The WNBA’s most productive dunker is Griner. The 205-pound, 6-9 centre has 12 dunks in his career. According to Elias Sports Bureau, the rest of the league had only managed three regular season dunks through 23 seasons going into the 2021 season. Only Griner and Candace Parker have slammed the ball multiple times in the WNBA.
4. Criticisms of Mulkey and Baylor
While Griner gained notoriety at Baylor, she acknowledged that her time in Waco wasn’t entirely pleasant in her memoir, In My Skin.
Griner describes her falling out with coach Mulkey and the disagreements she had with the university in her book. Here are a few passages from them.
“I would love to represent Baylor and show my school pride, but it’s difficult to do so when the administration has a policy against homosexuality. It’s difficult to stand up and proclaim, “Baylor is the best!” I’ve been made to feel that there is something wrong with me for far too long in my life. And no matter how much encouragement I received while playing basketball at Baylor, it still doesn’t take away from the hurt I experienced there.
Underneath the surface, there were cracks. And the pressure-filled game against Louisville blew those fissures wide open. Kim won the coaching battle because I didn’t perform as I usually did. We both performed poorly.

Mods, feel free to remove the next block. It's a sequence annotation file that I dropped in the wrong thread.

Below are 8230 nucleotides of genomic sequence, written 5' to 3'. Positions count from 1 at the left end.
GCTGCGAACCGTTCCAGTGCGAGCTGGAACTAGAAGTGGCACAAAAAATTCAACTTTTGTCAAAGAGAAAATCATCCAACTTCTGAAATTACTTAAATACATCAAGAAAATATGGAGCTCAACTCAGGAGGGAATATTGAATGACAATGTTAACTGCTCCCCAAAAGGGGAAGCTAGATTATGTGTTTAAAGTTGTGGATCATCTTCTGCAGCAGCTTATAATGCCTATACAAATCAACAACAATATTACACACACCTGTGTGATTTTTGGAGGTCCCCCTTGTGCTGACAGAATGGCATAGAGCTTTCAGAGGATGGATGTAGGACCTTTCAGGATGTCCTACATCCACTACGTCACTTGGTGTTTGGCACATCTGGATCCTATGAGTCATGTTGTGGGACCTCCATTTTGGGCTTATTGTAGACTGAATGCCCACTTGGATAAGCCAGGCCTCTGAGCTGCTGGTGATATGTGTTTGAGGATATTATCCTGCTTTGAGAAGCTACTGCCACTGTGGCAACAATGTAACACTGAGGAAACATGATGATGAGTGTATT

That evening, after almost four years of creating something magical, we watched, at times feeling almost helpless, as it vanished. We were left staring at all the negative aspects of each other that drove us insane. And we didn’t have a national title, the shiny object, to take our minds off of that fact.
After an article in Sports Illustrated quoted Griner as saying that Mulkey advised her to keep her sexuality a secret so Baylor’s recruiting wouldn’t be harmed by any potential public backlash, tensions between Griner and Baylor skyrocketed.
5. Dispute about Domestic Violence
Glory Johnson, a former forward for the Dallas Wings, was a fellow WNBA player who Griner married in 2015. The couple was arrested on April 22, 2015, for a domestic violence incident before getting married, and each was suspended for seven games as a result.
When it announced the suspensions, the league issued a lengthy statement on the subject.
“A physical altercation between Brittney and Glory took place at their home. The incident started when Glory shoved Brittney in the shoulder and Brittney hit Glory in the neck, according to the league’s statement.
“As the argument heated up, various objects were thrown and swung, along with wrestling and punches. Glory received a scratch above her lip and was identified as having a concussion, while Brittney sustained bite wounds on her finger and scratches on her wrist.
“After careful consideration of all the relevant facts and circumstances, we are suspending Glory Johnson and Brittney Griner for a total of seven regular-season games, each without pay. The behaviour of Brittney and Glory is against the WNBA’s best interests and is illegal. We also recognise that learning from mistakes is just as important as enforcing discipline and that people make mistakes.
As a result, each player will have to go to individual counselling sessions with a therapist who meets the WNBA’s standards. We reserve the right to review this matter again if either player violates this condition or any other requirements set forth by the court.